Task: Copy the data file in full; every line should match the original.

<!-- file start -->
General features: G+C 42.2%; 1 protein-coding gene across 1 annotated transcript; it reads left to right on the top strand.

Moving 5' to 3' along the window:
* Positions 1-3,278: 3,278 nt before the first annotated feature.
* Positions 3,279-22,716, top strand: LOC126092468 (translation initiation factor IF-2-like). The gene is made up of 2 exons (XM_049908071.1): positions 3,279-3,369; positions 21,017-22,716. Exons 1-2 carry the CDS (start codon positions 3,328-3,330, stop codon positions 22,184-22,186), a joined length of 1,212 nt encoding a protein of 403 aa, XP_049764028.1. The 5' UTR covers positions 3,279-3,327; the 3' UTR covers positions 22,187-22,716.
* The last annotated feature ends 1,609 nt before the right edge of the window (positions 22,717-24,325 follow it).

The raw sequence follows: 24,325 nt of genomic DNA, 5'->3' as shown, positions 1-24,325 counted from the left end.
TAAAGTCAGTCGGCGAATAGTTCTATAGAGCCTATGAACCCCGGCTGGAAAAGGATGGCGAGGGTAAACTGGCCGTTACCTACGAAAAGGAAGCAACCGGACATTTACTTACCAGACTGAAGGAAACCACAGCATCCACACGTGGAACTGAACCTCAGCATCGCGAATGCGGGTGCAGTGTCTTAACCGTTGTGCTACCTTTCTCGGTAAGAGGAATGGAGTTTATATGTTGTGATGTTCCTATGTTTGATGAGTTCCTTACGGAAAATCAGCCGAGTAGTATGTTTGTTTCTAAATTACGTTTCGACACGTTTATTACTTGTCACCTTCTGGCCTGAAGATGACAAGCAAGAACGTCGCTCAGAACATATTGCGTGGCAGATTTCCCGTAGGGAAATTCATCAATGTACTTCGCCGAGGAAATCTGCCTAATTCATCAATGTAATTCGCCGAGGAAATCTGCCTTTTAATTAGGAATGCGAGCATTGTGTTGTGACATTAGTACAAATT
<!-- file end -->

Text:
General features: G+C 42.2%; 1 protein-coding gene across 1 annotated transcript; it reads left to right on the top strand.

Moving 5' to 3' along the window:
* Positions 1-3,278: 3,278 nt before the first annotated feature.
* Positions 3,279-22,716, top strand: LOC126092468 (translation initiation factor IF-2-like). The gene is made up of 2 exons (XM_049908071.1): positions 3,279-3,369; positions 21,017-22,716. Exons 1-2 carry the CDS (start codon positions 3,328-3,330, stop codon positions 22,184-22,186), a joined length of 1,212 nt encoding a protein of 403 aa, XP_049764028.1. The 5' UTR covers positions 3,279-3,327; the 3' UTR covers positions 22,187-22,716.
* The last annotated feature ends 1,609 nt before the right edge of the window (positions 22,717-24,325 follow it).

The raw sequence follows: 24,325 nt of genomic DNA, 5'->3' as shown, positions 1-24,325 counted from the left end.
TAAAGTCAGTCGGCGAATAGTTCTATAGAGCCTATGAACCCCGGCTGGAAAAGGATGGCGAGGGTAAACTGGCCGTTACCTACGAAAAGGAAGCAACCGGACATTTACTTACCAGACTGAAGGAAACCACAGCATCCACACGTGGAACTGAACCTCAGCATCGCGAATGCGGGTGCAGTGTCTTAACCGTTGTGCTACCTTTCTCGGTAAGAGGAATGGAGTTTATATGTTGTGATGTTCCTATGTTTGATGAGTTCCTTACGGAAAATCAGCCGAGTAGTATGTTTGTTTCTAAATTACGTTTCGACACGTTTATTACTTGTCACCTTCTGGCCTGAAGATGACAAGCAAGAACGTCGCTCAGAACATATTGCGTGGCAGATTTCCCGTAGGGAAATTCATCAATGTACTTCGCCGAGGAAATCTGCCTAATTCATCAATGTAATTCGCCGAGGAAATCTGCCTTTTAATTAGGAATGCGAGCATTGTGTTGTGACATTAGTACAAATT